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‘How To Spot A Gay’ Checklist Is Published By A Leading Newspaper In Malaysia

A top newspaper in Malaysia has printed a guide on how to identify gay and lesbian people, drawing disapproval from activists who say the checklist puts lives at risk.

The article, featured in the daily newspaper Sinar Harian, features bullets points highlighting qualities that are apparently common in gay and lesbian people.

It suggests that gay men can be spotted by their beard and love of the gym, not for exercise but to admire other men. The piece also picked out branded clothing as an indicator of homosexuality.

Gay men’s eyes light up when they see handsome men, the story claimed. And Lesbians, the newspaper said, tend to hug one another, hold hands and belittle men.

Homosexuality is illegal in Malaysia and carries a sentence of up to 20 years under colonial-era sodomy laws.

Activists and social media star Arwind Kumar lashed out at the article, arguing in a video that ‘there are much more important issues in this country which need to be addressed’.

‘If you really want to educate society then explain to them the traits of a paedophile, a molester, a murderer, a kidnapper, people who actually endanger the lives of others. How the hell does a gay person endanger your life?’

Kumar’s video, uploaded to YouTube, has been viewed by more than 100,000 people.

Kumar took the article’s writers to task, mocking the idea that facial hair was an indicator of sexual preference.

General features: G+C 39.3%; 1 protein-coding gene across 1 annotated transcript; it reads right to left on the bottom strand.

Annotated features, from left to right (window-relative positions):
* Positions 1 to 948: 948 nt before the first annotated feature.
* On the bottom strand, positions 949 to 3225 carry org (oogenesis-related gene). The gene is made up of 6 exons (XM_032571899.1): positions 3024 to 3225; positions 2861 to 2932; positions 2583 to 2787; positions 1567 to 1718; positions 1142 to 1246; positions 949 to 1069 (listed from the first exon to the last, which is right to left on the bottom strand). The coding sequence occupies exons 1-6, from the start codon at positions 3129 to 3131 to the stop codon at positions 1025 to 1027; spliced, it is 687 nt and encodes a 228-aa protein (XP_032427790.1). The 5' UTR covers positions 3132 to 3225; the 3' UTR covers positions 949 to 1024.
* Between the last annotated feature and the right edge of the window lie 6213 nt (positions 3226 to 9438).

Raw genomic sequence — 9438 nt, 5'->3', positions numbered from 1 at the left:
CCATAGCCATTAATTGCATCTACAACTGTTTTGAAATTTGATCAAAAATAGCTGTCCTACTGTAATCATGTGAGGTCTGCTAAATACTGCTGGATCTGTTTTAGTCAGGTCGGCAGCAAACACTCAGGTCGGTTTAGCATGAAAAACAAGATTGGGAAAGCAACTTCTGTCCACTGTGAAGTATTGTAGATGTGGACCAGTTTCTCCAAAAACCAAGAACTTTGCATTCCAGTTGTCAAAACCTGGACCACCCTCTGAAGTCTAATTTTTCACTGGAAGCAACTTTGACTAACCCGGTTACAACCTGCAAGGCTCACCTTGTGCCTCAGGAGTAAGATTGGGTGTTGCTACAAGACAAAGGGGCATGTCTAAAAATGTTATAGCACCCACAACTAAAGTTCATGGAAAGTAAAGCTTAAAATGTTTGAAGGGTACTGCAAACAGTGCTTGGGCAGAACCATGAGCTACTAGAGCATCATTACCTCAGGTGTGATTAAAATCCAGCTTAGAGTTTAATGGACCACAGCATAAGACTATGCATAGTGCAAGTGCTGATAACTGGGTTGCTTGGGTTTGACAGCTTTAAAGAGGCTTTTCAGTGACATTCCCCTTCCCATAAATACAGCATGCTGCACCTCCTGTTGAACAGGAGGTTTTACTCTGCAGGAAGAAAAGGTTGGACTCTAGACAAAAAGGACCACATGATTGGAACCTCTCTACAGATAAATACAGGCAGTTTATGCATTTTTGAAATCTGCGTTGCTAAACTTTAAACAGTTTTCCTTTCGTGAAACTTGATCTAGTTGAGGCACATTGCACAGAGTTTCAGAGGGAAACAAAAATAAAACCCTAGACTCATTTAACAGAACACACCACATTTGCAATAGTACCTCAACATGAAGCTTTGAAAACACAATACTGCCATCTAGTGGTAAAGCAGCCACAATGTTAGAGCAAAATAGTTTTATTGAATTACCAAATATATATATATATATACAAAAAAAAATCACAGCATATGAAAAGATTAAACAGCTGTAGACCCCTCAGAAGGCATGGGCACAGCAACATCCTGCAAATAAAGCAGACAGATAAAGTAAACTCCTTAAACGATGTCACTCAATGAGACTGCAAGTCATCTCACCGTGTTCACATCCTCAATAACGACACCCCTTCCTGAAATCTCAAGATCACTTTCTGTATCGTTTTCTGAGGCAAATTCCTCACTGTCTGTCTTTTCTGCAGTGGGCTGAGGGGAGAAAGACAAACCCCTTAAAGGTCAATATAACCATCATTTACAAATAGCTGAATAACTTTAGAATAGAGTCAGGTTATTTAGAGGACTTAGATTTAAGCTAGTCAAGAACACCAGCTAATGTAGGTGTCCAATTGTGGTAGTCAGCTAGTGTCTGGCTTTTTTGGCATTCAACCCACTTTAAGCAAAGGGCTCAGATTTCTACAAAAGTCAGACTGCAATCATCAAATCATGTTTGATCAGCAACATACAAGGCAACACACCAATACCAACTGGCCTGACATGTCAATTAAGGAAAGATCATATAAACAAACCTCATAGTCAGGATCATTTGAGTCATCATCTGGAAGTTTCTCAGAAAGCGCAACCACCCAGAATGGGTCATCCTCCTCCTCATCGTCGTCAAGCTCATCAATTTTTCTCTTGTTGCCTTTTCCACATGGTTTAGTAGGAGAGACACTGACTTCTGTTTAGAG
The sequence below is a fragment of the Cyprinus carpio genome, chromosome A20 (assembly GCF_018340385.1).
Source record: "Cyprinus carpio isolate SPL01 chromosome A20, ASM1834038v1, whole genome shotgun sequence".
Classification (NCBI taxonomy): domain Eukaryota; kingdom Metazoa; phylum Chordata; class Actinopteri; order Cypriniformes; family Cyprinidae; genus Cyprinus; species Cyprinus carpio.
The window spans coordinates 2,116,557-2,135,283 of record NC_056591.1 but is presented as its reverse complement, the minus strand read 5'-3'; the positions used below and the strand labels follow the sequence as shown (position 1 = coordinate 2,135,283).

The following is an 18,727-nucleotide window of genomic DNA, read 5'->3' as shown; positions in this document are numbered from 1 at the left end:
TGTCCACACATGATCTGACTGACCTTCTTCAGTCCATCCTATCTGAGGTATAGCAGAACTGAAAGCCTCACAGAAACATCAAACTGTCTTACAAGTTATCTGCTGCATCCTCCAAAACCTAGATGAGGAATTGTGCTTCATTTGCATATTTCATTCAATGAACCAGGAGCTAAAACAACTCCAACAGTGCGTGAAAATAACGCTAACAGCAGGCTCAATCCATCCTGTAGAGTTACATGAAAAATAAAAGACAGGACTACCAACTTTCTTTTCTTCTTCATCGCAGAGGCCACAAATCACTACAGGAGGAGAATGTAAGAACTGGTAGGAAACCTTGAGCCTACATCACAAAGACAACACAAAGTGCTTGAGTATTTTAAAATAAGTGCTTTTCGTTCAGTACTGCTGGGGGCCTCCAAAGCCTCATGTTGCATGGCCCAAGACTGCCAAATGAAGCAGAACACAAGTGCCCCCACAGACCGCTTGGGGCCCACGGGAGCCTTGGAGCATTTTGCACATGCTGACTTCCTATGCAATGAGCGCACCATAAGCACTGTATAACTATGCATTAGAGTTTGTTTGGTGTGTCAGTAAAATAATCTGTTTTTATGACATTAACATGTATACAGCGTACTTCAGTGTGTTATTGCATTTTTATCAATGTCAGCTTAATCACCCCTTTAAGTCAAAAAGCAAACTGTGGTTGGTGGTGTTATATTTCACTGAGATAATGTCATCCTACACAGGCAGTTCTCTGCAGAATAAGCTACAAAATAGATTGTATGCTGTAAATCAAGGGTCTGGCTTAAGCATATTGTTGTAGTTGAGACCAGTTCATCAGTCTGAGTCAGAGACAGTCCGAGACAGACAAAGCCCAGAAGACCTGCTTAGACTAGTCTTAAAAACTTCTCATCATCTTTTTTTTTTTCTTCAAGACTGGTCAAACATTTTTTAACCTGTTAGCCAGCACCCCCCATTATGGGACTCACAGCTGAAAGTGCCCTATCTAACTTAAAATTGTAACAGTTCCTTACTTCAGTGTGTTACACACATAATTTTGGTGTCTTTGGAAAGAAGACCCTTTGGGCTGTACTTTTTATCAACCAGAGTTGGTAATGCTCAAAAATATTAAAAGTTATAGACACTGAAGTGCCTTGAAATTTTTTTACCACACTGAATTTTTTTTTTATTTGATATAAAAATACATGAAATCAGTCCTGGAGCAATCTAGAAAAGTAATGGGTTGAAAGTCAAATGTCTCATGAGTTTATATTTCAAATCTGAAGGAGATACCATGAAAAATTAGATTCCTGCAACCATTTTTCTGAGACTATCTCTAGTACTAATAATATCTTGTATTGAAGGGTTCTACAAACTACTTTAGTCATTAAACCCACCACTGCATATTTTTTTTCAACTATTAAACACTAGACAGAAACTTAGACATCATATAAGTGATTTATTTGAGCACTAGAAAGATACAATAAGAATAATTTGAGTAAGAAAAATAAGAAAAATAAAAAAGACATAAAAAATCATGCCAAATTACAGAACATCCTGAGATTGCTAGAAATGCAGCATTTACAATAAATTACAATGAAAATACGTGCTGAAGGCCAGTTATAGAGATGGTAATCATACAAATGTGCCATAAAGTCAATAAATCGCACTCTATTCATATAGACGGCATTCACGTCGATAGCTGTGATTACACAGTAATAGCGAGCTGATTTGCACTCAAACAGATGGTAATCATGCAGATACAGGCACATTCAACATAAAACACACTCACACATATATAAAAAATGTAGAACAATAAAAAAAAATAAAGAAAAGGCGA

‘I know a lot of priests, I know a lot of [Islamic scholars], I know a lot of of really, really religious people who love keeping beards. Are you trying to say they are gay? That’s how stupid this is,’ he said.

The increasingly poor treatment of gay, lesbian and transgender people in Malaysia is being driven in part by the increasing influence of conservative Islam, other critics said.

The Sinar Harian article was printed in conjunction with an interview with Hanafiah Malik, a preacher who said that there was an urgent need to stop the rise of homosexuality in Malaysia.

Homophobic rhetoric has also become commonplace in the country’s government.

In March last year Walt Disney pulled the release of its film Beauty and Beast from Malaysia after film censors deemed it could only be approved if a gay scene was cut.

A Malaysian health ministry youth video competition also called for entries on the topic of the prevention and consequences of being gay, lesbian or transgender.

It comes after a spate of recent deaths of people thought to be gay, lesbian and transgender.

Just last year an 18-year-old student was beaten then burned to death by his classmates who labelled him a ‘pondon’ – an insulting term for a gay man.

A 27-year-old transgender woman called Sameera Krishnan was stabbed with a knife and shot three times while she worked at her florist shop a few months later.

Last year a Human Rights Watch report found discrimination against LGBT people was ‘pervasive’ in Malaysia.

‘If you ask someone not to be themselves that will have an adverse impact on the health and-well being of the person,’ said Thilaga Sulathireh, co-founder of transgender activist group Justice for Sisters.

There are no official figures on transgenders in Malaysia, though a health ministry document estimated that the country was home to about 24,000 transgender sex workers as of 2014.

Photo: dailymail


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